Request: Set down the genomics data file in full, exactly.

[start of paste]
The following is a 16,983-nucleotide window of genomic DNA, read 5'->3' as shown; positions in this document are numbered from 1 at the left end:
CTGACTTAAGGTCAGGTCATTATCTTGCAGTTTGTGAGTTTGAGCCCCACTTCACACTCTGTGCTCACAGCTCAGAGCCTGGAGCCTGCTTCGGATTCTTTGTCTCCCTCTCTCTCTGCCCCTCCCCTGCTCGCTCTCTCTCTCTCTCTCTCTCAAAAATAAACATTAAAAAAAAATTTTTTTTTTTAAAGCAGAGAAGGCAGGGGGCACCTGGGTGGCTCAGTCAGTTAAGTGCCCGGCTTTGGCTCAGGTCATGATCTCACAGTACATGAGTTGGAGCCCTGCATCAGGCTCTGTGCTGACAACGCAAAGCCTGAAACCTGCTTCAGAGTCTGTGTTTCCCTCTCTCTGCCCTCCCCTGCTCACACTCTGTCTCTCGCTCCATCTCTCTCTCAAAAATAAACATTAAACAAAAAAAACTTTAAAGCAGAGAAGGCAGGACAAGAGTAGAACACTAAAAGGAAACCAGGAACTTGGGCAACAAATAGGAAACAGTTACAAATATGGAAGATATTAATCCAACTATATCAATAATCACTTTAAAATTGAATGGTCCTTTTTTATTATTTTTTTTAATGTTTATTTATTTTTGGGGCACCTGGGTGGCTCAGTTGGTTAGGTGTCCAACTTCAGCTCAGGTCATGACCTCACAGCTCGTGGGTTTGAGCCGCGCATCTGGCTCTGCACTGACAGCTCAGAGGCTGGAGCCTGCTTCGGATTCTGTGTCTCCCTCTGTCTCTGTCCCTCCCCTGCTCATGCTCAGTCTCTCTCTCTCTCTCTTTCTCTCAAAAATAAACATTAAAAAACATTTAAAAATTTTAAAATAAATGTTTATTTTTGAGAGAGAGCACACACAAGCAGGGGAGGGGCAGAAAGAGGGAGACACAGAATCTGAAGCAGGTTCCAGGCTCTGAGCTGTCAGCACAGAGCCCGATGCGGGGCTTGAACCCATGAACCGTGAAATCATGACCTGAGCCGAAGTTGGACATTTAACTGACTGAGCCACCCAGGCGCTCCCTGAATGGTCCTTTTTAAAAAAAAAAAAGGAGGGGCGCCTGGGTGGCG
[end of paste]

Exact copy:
The following is a 16,983-nucleotide window of genomic DNA, read 5'->3' as shown; positions in this document are numbered from 1 at the left end:
CTGACTTAAGGTCAGGTCATTATCTTGCAGTTTGTGAGTTTGAGCCCCACTTCACACTCTGTGCTCACAGCTCAGAGCCTGGAGCCTGCTTCGGATTCTTTGTCTCCCTCTCTCTCTGCCCCTCCCCTGCTCGCTCTCTCTCTCTCTCTCTCTCAAAAATAAACATTAAAAAAAAATTTTTTTTTTTAAAGCAGAGAAGGCAGGGGGCACCTGGGTGGCTCAGTCAGTTAAGTGCCCGGCTTTGGCTCAGGTCATGATCTCACAGTACATGAGTTGGAGCCCTGCATCAGGCTCTGTGCTGACAACGCAAAGCCTGAAACCTGCTTCAGAGTCTGTGTTTCCCTCTCTCTGCCCTCCCCTGCTCACACTCTGTCTCTCGCTCCATCTCTCTCTCAAAAATAAACATTAAACAAAAAAAACTTTAAAGCAGAGAAGGCAGGACAAGAGTAGAACACTAAAAGGAAACCAGGAACTTGGGCAACAAATAGGAAACAGTTACAAATATGGAAGATATTAATCCAACTATATCAATAATCACTTTAAAATTGAATGGTCCTTTTTTATTATTTTTTTTAATGTTTATTTATTTTTGGGGCACCTGGGTGGCTCAGTTGGTTAGGTGTCCAACTTCAGCTCAGGTCATGACCTCACAGCTCGTGGGTTTGAGCCGCGCATCTGGCTCTGCACTGACAGCTCAGAGGCTGGAGCCTGCTTCGGATTCTGTGTCTCCCTCTGTCTCTGTCCCTCCCCTGCTCATGCTCAGTCTCTCTCTCTCTCTCTTTCTCTCAAAAATAAACATTAAAAAACATTTAAAAATTTTAAAATAAATGTTTATTTTTGAGAGAGAGCACACACAAGCAGGGGAGGGGCAGAAAGAGGGAGACACAGAATCTGAAGCAGGTTCCAGGCTCTGAGCTGTCAGCACAGAGCCCGATGCGGGGCTTGAACCCATGAACCGTGAAATCATGACCTGAGCCGAAGTTGGACATTTAACTGACTGAGCCACCCAGGCGCTCCCTGAATGGTCCTTTTTAAAAAAAAAAAAGGAGGGGCGCCTGGGTGGCG